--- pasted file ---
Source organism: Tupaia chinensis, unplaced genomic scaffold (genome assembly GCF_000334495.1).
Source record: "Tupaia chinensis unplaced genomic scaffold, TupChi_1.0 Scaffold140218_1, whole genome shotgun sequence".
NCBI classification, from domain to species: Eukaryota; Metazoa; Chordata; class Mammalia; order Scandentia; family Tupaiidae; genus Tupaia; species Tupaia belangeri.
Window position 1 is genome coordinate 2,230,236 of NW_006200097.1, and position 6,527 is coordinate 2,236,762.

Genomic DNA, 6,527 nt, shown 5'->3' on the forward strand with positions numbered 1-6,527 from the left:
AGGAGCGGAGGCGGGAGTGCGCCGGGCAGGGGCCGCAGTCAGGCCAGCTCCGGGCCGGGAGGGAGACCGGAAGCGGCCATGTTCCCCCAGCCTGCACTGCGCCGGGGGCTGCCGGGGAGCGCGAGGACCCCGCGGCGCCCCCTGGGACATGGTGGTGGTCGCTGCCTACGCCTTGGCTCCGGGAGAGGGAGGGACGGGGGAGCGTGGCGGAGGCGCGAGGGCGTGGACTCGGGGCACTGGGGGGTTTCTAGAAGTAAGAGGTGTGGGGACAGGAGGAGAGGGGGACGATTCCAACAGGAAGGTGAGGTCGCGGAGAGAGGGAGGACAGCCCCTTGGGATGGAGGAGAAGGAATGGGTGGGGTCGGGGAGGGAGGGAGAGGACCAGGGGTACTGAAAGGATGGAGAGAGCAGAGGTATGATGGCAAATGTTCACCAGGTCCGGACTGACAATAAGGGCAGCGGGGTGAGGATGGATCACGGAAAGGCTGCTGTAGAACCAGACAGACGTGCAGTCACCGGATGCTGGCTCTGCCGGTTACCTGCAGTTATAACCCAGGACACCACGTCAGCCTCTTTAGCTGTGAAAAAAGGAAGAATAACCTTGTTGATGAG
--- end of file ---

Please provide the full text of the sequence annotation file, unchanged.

Source organism: Tupaia chinensis, unplaced genomic scaffold (genome assembly GCF_000334495.1).
Source record: "Tupaia chinensis unplaced genomic scaffold, TupChi_1.0 Scaffold140218_1, whole genome shotgun sequence".
NCBI classification, from domain to species: Eukaryota; Metazoa; Chordata; class Mammalia; order Scandentia; family Tupaiidae; genus Tupaia; species Tupaia belangeri.
Window position 1 is genome coordinate 2,230,236 of NW_006200097.1, and position 6,527 is coordinate 2,236,762.

Genomic DNA, 6,527 nt, shown 5'->3' on the forward strand with positions numbered 1-6,527 from the left:
AGGAGCGGAGGCGGGAGTGCGCCGGGCAGGGGCCGCAGTCAGGCCAGCTCCGGGCCGGGAGGGAGACCGGAAGCGGCCATGTTCCCCCAGCCTGCACTGCGCCGGGGGCTGCCGGGGAGCGCGAGGACCCCGCGGCGCCCCCTGGGACATGGTGGTGGTCGCTGCCTACGCCTTGGCTCCGGGAGAGGGAGGGACGGGGGAGCGTGGCGGAGGCGCGAGGGCGTGGACTCGGGGCACTGGGGGGTTTCTAGAAGTAAGAGGTGTGGGGACAGGAGGAGAGGGGGACGATTCCAACAGGAAGGTGAGGTCGCGGAGAGAGGGAGGACAGCCCCTTGGGATGGAGGAGAAGGAATGGGTGGGGTCGGGGAGGGAGGGAGAGGACCAGGGGTACTGAAAGGATGGAGAGAGCAGAGGTATGATGGCAAATGTTCACCAGGTCCGGACTGACAATAAGGGCAGCGGGGTGAGGATGGATCACGGAAAGGCTGCTGTAGAACCAGACAGACGTGCAGTCACCGGATGCTGGCTCTGCCGGTTACCTGCAGTTATAACCCAGGACACCACGTCAGCCTCTTTAGCTGTGAAAAAAGGAAGAATAACCTTGTTGATGAG